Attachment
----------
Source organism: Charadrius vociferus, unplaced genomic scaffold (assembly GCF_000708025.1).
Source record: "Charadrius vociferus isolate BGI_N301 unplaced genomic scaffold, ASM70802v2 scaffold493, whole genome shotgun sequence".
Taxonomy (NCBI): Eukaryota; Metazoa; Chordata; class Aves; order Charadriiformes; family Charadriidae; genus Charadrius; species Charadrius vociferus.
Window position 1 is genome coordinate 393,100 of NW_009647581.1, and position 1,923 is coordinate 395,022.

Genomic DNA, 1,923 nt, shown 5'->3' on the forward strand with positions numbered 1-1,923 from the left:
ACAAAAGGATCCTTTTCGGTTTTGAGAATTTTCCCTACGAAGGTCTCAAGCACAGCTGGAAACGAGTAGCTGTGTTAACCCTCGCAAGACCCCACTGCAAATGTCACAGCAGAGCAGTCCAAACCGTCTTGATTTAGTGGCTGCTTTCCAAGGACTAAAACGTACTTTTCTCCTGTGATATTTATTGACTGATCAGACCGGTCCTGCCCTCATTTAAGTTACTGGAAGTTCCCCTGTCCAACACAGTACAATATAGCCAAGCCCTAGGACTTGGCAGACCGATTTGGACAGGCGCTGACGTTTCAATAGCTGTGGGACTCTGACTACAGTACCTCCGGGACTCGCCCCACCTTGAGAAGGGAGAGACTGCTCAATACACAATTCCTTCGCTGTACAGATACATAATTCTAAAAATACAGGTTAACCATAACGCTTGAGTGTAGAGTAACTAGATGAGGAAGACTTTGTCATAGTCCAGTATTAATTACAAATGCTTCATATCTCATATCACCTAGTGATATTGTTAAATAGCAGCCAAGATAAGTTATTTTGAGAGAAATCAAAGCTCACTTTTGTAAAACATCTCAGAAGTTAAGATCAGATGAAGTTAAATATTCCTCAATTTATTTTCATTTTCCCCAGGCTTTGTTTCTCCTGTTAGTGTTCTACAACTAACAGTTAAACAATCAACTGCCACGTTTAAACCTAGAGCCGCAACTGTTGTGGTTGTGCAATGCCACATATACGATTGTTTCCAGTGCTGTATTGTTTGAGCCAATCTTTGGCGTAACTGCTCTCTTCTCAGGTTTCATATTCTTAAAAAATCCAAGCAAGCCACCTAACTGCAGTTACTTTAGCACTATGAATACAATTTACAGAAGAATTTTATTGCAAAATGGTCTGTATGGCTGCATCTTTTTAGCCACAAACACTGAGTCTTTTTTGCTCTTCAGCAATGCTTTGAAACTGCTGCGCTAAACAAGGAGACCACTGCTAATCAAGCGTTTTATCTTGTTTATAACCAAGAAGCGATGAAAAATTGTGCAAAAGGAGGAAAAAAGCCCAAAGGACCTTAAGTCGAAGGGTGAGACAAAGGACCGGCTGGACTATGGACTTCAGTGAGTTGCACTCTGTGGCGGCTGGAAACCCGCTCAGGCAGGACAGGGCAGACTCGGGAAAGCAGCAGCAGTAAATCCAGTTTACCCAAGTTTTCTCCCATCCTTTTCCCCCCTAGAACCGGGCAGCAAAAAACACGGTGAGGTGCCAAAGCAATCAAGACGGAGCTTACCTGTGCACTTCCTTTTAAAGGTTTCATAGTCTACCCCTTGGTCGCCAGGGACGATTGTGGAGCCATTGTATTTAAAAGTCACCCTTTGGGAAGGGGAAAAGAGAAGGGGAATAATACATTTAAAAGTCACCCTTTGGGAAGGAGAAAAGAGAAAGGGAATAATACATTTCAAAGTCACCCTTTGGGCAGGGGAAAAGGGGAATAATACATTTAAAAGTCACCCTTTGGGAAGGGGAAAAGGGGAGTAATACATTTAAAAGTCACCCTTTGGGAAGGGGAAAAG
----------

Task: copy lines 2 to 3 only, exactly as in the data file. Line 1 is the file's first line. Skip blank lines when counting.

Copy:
Source record: "Charadrius vociferus isolate BGI_N301 unplaced genomic scaffold, ASM70802v2 scaffold493, whole genome shotgun sequence".
Taxonomy (NCBI): Eukaryota; Metazoa; Chordata; class Aves; order Charadriiformes; family Charadriidae; genus Charadrius; species Charadrius vociferus.